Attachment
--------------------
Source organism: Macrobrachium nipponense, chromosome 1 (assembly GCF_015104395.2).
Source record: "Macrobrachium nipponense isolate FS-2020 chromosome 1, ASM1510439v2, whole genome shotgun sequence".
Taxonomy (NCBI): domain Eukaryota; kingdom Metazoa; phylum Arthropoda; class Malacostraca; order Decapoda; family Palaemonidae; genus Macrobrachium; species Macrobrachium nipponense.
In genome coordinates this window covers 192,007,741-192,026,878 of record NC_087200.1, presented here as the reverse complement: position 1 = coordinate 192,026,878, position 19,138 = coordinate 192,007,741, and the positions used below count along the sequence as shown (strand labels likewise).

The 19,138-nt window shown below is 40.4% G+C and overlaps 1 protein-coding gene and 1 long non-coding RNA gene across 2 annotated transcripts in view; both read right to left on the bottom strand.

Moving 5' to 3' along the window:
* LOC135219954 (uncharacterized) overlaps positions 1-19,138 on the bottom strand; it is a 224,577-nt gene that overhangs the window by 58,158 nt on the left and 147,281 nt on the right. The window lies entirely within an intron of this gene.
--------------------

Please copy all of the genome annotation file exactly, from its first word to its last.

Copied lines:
Source organism: Macrobrachium nipponense, chromosome 1 (assembly GCF_015104395.2).
Source record: "Macrobrachium nipponense isolate FS-2020 chromosome 1, ASM1510439v2, whole genome shotgun sequence".
Taxonomy (NCBI): domain Eukaryota; kingdom Metazoa; phylum Arthropoda; class Malacostraca; order Decapoda; family Palaemonidae; genus Macrobrachium; species Macrobrachium nipponense.
In genome coordinates this window covers 192,007,741-192,026,878 of record NC_087200.1, presented here as the reverse complement: position 1 = coordinate 192,026,878, position 19,138 = coordinate 192,007,741, and the positions used below count along the sequence as shown (strand labels likewise).

The 19,138-nt window shown below is 40.4% G+C and overlaps 1 protein-coding gene and 1 long non-coding RNA gene across 2 annotated transcripts in view; both read right to left on the bottom strand.

Moving 5' to 3' along the window:
* LOC135219954 (uncharacterized) overlaps positions 1-19,138 on the bottom strand; it is a 224,577-nt gene that overhangs the window by 58,158 nt on the left and 147,281 nt on the right. The window lies entirely within an intron of this gene.